These last few months of high school are the tunnel with the light at the end. Coming down the home stretch, Iíve really been thinking a lot about what graduation means to me. Iíve chosen a path that ultimately will lead me away from the only town Iíve known as home.
This commencement is a pivotal turning point in my life. Most of the kids Iíve known and grown up with, I will never see again. Only a handful of good friends will remain in touch. These memories will soon fade, and that scares me.
High school has played a larger role in my life than I expected. From friendships faded to new ones formed, my interests, political views and hobbies are attributed to the kids Iíve grown up with and associated with. Now that Iím so close to the end of it, I realize how much it has meant to me.
There were the kids I didnít like, and the teacher who really got on my nerves. But Iíve ended these quarrels and found myself re-engaging relations with these people and enjoying it. I see the maturity Iíve developed from my experiences ó my hates, my desires, my faults.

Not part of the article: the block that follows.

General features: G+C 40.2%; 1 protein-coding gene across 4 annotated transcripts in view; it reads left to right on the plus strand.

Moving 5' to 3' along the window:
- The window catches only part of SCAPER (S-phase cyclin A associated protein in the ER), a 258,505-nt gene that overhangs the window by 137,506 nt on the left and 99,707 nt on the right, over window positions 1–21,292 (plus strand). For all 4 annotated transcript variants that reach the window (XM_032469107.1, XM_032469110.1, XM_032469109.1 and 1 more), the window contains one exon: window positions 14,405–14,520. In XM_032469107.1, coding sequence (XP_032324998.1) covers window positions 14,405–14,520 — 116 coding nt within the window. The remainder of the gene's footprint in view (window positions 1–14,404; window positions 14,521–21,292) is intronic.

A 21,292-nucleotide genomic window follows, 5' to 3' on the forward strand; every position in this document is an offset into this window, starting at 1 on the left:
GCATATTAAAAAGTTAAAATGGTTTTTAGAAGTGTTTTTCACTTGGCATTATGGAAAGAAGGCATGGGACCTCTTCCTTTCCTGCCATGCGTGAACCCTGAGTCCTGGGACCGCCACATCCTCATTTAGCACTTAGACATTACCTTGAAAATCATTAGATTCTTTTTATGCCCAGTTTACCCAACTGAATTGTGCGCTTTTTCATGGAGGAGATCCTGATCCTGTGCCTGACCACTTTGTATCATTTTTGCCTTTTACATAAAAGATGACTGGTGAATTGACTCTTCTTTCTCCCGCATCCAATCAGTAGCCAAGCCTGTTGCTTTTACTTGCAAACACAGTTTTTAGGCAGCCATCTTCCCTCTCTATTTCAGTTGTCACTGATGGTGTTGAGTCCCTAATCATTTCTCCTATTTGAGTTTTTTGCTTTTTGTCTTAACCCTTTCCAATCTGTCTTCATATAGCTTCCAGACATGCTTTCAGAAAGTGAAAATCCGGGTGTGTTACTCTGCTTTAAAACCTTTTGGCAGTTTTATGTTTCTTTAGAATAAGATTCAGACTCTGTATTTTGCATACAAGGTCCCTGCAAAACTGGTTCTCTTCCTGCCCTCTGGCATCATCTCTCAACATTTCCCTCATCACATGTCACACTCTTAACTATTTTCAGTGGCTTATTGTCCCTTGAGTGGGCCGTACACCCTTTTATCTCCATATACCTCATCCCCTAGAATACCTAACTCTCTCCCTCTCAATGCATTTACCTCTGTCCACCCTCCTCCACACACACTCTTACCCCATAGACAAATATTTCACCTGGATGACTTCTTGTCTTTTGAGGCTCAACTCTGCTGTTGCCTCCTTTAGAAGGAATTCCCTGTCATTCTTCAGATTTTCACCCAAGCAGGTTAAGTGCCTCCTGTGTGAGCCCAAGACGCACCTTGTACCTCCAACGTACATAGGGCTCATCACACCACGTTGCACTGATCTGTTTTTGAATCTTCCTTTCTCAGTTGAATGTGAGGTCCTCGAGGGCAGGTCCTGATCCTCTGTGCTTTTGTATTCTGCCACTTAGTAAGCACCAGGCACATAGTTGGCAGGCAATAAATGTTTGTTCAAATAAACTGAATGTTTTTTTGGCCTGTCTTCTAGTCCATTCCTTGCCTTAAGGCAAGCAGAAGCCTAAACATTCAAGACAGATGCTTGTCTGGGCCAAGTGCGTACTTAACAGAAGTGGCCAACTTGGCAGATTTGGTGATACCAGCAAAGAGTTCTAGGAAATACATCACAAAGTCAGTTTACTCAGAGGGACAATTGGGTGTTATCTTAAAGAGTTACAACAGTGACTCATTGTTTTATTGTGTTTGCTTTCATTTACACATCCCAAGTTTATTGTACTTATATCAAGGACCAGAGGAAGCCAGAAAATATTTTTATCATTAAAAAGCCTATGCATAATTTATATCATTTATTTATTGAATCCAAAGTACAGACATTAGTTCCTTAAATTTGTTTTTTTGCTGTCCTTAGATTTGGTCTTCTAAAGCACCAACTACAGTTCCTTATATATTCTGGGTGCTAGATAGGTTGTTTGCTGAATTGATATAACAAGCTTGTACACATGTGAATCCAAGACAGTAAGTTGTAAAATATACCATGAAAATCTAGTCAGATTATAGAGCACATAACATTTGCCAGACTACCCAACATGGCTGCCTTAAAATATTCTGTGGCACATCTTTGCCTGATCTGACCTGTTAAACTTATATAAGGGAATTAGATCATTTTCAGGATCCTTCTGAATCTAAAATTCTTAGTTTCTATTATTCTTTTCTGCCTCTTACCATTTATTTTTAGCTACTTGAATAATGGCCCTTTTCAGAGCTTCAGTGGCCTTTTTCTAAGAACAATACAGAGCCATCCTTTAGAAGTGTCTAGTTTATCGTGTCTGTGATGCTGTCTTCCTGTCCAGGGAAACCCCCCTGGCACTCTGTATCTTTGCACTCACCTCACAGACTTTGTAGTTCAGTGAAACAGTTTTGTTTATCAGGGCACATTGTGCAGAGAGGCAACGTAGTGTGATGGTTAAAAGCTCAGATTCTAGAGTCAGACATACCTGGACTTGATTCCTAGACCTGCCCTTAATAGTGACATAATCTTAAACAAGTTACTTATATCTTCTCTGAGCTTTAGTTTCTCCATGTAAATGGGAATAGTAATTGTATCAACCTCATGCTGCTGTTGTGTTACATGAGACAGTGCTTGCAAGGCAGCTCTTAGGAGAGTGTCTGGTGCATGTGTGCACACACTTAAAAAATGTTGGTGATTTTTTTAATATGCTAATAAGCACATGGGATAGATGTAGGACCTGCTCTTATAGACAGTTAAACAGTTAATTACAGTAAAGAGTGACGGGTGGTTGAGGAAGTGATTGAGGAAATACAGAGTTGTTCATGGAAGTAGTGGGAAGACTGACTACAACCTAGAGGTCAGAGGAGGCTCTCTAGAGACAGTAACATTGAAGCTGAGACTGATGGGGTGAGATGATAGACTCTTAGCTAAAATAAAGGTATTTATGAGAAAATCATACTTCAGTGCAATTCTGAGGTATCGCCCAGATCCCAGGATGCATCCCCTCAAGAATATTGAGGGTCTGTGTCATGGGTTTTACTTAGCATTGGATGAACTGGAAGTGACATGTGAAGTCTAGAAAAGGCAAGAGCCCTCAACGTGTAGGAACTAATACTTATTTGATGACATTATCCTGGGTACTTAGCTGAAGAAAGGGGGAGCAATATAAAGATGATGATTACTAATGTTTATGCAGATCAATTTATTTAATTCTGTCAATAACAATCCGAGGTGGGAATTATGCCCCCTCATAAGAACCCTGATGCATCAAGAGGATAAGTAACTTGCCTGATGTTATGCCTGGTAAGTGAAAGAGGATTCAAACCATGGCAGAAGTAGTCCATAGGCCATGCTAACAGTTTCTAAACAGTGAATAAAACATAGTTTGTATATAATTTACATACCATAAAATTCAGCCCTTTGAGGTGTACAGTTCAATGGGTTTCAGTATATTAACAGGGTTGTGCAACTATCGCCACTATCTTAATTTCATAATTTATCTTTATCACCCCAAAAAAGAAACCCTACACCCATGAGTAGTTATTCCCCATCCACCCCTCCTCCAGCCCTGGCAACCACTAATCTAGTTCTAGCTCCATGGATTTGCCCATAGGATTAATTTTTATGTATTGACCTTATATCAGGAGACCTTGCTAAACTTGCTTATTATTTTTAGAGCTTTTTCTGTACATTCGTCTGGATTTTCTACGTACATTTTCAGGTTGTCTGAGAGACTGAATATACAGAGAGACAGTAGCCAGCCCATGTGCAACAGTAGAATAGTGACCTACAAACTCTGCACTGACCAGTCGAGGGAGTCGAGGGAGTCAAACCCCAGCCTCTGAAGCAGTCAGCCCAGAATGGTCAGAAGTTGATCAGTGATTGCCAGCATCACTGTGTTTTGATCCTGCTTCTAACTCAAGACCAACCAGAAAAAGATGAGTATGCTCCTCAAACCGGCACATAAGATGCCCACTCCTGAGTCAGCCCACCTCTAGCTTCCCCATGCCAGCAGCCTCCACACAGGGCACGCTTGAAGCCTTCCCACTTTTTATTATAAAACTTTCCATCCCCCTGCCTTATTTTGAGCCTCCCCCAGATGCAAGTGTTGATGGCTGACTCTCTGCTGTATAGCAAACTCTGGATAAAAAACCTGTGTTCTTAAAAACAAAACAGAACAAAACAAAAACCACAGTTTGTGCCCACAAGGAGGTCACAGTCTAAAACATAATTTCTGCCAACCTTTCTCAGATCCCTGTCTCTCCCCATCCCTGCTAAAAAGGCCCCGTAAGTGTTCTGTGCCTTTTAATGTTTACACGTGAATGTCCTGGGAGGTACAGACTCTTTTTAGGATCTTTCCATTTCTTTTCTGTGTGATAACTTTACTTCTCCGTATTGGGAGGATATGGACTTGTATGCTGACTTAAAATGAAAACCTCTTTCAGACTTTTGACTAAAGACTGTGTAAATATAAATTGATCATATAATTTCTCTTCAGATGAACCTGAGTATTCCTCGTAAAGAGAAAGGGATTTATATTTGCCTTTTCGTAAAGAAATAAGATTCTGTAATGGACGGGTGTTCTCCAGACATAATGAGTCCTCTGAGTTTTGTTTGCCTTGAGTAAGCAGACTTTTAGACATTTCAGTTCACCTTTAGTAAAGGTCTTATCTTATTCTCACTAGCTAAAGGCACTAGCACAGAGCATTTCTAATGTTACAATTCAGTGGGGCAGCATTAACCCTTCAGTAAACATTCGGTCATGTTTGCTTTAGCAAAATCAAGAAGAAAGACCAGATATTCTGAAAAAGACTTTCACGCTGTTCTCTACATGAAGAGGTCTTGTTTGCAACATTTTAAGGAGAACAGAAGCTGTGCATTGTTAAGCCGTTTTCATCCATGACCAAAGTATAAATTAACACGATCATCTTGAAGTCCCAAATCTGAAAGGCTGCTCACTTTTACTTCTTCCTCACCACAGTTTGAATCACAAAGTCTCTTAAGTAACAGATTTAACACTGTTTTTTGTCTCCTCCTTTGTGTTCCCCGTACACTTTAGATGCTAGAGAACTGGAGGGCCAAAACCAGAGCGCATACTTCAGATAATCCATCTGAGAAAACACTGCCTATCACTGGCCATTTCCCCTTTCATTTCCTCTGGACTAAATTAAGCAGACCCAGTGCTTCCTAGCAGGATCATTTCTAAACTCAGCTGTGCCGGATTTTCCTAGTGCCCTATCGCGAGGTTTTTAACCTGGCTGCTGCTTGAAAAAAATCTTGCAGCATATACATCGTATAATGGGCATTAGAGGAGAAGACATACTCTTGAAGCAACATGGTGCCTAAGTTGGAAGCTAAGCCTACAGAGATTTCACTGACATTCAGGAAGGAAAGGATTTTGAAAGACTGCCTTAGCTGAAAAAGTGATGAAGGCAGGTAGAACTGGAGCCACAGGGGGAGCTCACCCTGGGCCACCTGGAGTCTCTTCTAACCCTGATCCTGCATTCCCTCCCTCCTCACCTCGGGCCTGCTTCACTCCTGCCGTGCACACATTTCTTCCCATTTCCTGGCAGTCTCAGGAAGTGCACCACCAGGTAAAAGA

Everything I once disliked or enjoyed has ultimately been a part of the person I am today. It is in these final months of high school that Iíve realized this.
Where does this leave me? I like to think that this beginning part of my life was the easiest.
This commencement from high school is our first hardship, our first real separation from something we enjoyed. Thatís all the more reason to leave, to experience new things, new people, new ideas, and to challenge your own opinions and ideas and find something else you enjoy in life, and pursue it.
ó Seth Cohen, Newbury Park